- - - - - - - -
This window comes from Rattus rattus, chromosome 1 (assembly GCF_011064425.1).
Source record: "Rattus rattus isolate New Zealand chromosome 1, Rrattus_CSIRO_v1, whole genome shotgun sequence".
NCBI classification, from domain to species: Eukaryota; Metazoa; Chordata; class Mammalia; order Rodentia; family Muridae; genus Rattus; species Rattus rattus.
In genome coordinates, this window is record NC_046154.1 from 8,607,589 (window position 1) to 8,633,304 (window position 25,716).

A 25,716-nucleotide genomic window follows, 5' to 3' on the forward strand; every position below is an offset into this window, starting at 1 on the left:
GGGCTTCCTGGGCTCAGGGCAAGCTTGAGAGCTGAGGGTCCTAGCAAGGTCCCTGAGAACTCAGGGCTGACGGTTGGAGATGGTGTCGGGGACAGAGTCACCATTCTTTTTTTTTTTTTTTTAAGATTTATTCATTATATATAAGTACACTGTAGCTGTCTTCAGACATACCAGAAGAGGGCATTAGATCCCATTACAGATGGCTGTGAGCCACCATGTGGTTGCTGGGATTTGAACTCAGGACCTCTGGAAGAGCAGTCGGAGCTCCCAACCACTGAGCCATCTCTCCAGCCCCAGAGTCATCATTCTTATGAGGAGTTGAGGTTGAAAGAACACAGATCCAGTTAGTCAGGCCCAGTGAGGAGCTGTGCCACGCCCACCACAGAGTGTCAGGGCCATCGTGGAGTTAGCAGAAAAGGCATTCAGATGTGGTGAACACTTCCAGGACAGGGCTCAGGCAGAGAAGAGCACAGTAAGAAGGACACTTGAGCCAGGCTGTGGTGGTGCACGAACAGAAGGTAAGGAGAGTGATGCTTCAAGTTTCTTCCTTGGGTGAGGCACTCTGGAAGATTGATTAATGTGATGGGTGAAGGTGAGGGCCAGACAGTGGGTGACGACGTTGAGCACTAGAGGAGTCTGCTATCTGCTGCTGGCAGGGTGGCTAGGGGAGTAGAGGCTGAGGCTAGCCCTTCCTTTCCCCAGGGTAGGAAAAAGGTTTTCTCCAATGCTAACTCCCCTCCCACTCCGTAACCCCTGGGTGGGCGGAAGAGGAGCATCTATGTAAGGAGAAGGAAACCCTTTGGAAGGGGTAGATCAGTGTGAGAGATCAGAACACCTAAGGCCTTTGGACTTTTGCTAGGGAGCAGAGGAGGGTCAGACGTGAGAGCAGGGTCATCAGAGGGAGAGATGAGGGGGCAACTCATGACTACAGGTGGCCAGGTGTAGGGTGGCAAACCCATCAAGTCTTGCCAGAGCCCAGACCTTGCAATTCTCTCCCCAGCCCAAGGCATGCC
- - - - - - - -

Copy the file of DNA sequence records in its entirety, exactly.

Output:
This window comes from Rattus rattus, chromosome 1 (assembly GCF_011064425.1).
Source record: "Rattus rattus isolate New Zealand chromosome 1, Rrattus_CSIRO_v1, whole genome shotgun sequence".
NCBI classification, from domain to species: Eukaryota; Metazoa; Chordata; class Mammalia; order Rodentia; family Muridae; genus Rattus; species Rattus rattus.
In genome coordinates, this window is record NC_046154.1 from 8,607,589 (window position 1) to 8,633,304 (window position 25,716).

A 25,716-nucleotide genomic window follows, 5' to 3' on the forward strand; every position below is an offset into this window, starting at 1 on the left:
GGGCTTCCTGGGCTCAGGGCAAGCTTGAGAGCTGAGGGTCCTAGCAAGGTCCCTGAGAACTCAGGGCTGACGGTTGGAGATGGTGTCGGGGACAGAGTCACCATTCTTTTTTTTTTTTTTTTAAGATTTATTCATTATATATAAGTACACTGTAGCTGTCTTCAGACATACCAGAAGAGGGCATTAGATCCCATTACAGATGGCTGTGAGCCACCATGTGGTTGCTGGGATTTGAACTCAGGACCTCTGGAAGAGCAGTCGGAGCTCCCAACCACTGAGCCATCTCTCCAGCCCCAGAGTCATCATTCTTATGAGGAGTTGAGGTTGAAAGAACACAGATCCAGTTAGTCAGGCCCAGTGAGGAGCTGTGCCACGCCCACCACAGAGTGTCAGGGCCATCGTGGAGTTAGCAGAAAAGGCATTCAGATGTGGTGAACACTTCCAGGACAGGGCTCAGGCAGAGAAGAGCACAGTAAGAAGGACACTTGAGCCAGGCTGTGGTGGTGCACGAACAGAAGGTAAGGAGAGTGATGCTTCAAGTTTCTTCCTTGGGTGAGGCACTCTGGAAGATTGATTAATGTGATGGGTGAAGGTGAGGGCCAGACAGTGGGTGACGACGTTGAGCACTAGAGGAGTCTGCTATCTGCTGCTGGCAGGGTGGCTAGGGGAGTAGAGGCTGAGGCTAGCCCTTCCTTTCCCCAGGGTAGGAAAAAGGTTTTCTCCAATGCTAACTCCCCTCCCACTCCGTAACCCCTGGGTGGGCGGAAGAGGAGCATCTATGTAAGGAGAAGGAAACCCTTTGGAAGGGGTAGATCAGTGTGAGAGATCAGAACACCTAAGGCCTTTGGACTTTTGCTAGGGAGCAGAGGAGGGTCAGACGTGAGAGCAGGGTCATCAGAGGGAGAGATGAGGGGGCAACTCATGACTACAGGTGGCCAGGTGTAGGGTGGCAAACCCATCAAGTCTTGCCAGAGCCCAGACCTTGCAATTCTCTCCCCAGCCCAAGGCATGCC